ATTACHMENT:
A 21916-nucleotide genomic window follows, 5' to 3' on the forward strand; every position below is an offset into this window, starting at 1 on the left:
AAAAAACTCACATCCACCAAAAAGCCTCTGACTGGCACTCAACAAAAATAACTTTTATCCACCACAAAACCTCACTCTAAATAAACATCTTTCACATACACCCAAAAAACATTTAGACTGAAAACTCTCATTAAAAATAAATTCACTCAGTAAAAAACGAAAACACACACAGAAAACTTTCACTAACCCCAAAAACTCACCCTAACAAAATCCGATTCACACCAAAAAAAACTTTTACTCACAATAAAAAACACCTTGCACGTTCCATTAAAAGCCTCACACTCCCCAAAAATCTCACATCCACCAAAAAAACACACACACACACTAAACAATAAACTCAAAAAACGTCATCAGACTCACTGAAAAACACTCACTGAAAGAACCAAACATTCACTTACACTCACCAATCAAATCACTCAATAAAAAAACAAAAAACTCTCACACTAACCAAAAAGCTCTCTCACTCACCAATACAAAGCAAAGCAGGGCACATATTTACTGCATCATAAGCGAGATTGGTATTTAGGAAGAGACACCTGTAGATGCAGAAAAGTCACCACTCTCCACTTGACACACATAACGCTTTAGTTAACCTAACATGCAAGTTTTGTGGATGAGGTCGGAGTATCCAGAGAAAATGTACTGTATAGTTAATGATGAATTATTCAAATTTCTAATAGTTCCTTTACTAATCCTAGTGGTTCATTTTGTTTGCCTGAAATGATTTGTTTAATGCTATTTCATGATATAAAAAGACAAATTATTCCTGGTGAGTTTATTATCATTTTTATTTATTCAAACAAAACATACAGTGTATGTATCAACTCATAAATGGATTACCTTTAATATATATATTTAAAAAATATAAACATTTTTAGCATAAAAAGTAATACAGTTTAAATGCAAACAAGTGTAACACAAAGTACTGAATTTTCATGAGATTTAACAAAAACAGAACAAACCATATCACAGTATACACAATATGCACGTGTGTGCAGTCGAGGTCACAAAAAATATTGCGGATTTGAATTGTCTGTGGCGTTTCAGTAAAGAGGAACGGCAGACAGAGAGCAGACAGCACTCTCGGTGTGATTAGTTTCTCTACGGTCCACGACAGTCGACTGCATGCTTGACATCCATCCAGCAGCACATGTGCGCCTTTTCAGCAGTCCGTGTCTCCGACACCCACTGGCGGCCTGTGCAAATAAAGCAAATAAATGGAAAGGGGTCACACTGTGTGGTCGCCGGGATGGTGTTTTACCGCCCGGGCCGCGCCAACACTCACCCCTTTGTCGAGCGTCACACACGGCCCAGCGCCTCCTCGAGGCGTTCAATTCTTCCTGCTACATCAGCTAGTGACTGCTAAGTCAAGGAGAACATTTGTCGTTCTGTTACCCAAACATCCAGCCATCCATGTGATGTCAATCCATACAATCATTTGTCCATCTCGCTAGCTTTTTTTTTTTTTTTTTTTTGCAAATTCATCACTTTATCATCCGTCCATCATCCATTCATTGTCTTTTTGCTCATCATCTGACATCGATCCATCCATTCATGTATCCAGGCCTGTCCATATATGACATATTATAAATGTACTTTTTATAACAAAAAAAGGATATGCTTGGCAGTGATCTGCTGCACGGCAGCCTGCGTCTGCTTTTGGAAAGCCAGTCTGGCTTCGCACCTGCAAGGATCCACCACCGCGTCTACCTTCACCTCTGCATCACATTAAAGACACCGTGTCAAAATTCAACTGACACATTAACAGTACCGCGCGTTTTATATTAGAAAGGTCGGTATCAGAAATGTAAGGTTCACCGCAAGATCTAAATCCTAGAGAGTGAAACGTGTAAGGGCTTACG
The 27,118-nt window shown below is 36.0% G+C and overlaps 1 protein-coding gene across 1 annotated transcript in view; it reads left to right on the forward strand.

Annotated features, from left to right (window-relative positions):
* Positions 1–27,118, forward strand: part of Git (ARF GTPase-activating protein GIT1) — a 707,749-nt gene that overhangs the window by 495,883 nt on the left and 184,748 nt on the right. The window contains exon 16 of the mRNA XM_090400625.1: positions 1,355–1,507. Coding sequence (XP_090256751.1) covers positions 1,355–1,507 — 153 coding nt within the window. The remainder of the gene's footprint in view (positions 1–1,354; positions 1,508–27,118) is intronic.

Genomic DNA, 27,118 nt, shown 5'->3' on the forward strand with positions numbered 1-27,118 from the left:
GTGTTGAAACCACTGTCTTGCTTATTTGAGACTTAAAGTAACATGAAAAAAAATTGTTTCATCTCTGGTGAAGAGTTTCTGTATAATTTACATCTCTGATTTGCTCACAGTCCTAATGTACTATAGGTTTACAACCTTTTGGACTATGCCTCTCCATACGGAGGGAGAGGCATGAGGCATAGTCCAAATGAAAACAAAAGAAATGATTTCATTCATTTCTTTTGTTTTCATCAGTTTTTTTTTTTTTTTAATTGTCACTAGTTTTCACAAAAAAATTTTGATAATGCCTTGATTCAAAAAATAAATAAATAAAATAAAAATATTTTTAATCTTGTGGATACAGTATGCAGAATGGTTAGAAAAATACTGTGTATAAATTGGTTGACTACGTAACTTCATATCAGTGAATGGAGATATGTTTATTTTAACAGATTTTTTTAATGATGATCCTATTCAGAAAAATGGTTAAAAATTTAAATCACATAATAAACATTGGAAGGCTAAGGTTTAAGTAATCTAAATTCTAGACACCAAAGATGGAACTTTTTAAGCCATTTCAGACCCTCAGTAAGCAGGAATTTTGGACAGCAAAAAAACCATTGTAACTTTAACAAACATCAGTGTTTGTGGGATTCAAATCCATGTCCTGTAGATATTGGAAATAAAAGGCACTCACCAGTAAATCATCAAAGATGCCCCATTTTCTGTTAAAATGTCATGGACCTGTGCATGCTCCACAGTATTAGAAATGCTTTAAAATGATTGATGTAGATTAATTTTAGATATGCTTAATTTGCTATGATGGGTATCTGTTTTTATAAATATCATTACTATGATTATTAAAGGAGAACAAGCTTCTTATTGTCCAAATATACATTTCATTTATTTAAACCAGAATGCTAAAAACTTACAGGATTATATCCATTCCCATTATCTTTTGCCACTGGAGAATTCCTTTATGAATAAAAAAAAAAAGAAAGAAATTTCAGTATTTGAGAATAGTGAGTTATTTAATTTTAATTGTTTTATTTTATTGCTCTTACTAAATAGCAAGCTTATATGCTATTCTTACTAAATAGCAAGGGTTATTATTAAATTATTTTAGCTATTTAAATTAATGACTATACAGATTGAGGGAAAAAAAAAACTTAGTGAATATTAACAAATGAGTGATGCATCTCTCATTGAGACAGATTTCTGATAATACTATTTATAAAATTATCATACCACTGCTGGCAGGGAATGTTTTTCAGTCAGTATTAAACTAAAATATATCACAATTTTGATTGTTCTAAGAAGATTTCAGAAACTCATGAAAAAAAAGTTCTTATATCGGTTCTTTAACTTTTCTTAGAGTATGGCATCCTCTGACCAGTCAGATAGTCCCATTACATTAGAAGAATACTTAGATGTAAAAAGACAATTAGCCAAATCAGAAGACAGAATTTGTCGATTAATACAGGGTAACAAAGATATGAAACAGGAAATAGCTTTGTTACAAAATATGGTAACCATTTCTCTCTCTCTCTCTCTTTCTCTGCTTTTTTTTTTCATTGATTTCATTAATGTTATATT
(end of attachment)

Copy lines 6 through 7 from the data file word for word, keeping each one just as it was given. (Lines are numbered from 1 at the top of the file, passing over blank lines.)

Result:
Genomic DNA, 27,118 nt, shown 5'->3' on the forward strand with positions numbered 1-27,118 from the left:
GTGTTGAAACCACTGTCTTGCTTATTTGAGACTTAAAGTAACATGAAAAAAAATTGTTTCATCTCTGGTGAAGAGTTTCTGTATAATTTACATCTCTGATTTGCTCACAGTCCTAATGTACTATAGGTTTACAACCTTTTGGACTATGCCTCTCCATACGGAGGGAGAGGCATGAGGCATAGTCCAAATGAAAACAAAAGAAATGATTTCATTCATTTCTTTTGTTTTCATCAGTTTTTTTTTTTTTTTAATTGTCACTAGTTTTCACAAAAAAATTTTGATAATGCCTTGATTCAAAAAATAAATAAATAAAATAAAAATATTTTTAATCTTGTGGATACAGTATGCAGAATGGTTAGAAAAATACTGTGTATAAATTGGTTGACTACGTAACTTCATATCAGTGAATGGAGATATGTTTATTTTAACAGATTTTTTTAATGATGATCCTATTCAGAAAAATGGTTAAAAATTTAAATCACATAATAAACATTGGAAGGCTAAGGTTTAAGTAATCTAAATTCTAGACACCAAAGATGGAACTTTTTAAGCCATTTCAGACCCTCAGTAAGCAGGAATTTTGGACAGCAAAAAAACCATTGTAACTTTAACAAACATCAGTGTTTGTGGGATTCAAATCCATGTCCTGTAGATATTGGAAATAAAAGGCACTCACCAGTAAATCATCAAAGATGCCCCATTTTCTGTTAAAATGTCATGGACCTGTGCATGCTCCACAGTATTAGAAATGCTTTAAAATGATTGATGTAGATTAATTTTAGATATGCTTAATTTGCTATGATGGGTATCTGTTTTTATAAATATCATTACTATGATTATTAAAGGAGAACAAGCTTCTTATTGTCCAAATATACATTTCATTTATTTAAACCAGAATGCTAAAAACTTACAGGATTATATCCATTCCCATTATCTTTTGCCACTGGAGAATTCCTTTATGAATAAAAAAAAAAAGAAAGAAATTTCAGTATTTGAGAATAGTGAGTTATTTAATTTTAATTGTTTTATTTTATTGCTCTTACTAAATAGCAAGCTTATATGCTATTCTTACTAAATAGCAAGGGTTATTATTAAATTATTTTAGCTATTTAAATTAATGACTATACAGATTGAGGGAAAAAAAAAACTTAGTGAATATTAACAAATGAGTGATGCATCTCTCATTGAGACAGATTTCTGATAATACTATTTATAAAATTATCATACCACTGCTGGCAGGGAATGTTTTTCAGTCAGTATTAAACTAAAATATATCACAATTTTGATTGTTCTAAGAAGATTTCAGAAACTCATGAAAAAAAAGTTCTTATATCGGTTCTTTAACTTTTCTTAGAGTATGGCATCCTCTGACCAGTCAGATAGTCCCATTACATTAGAAGAATACTTAGATGTAAAAAGACAATTAGCCAAATCAGAAGACAGAATTTGTCGATTAATACAGGGTAACAAAGATATGAAACAGGAAATAGCTTTGTTACAAAATATGGTAACCATTTCTCTCTCTCTCTCTCTTTCTCTGCTTTTTTTTTTCATTGATTTCATTAATGTTATATT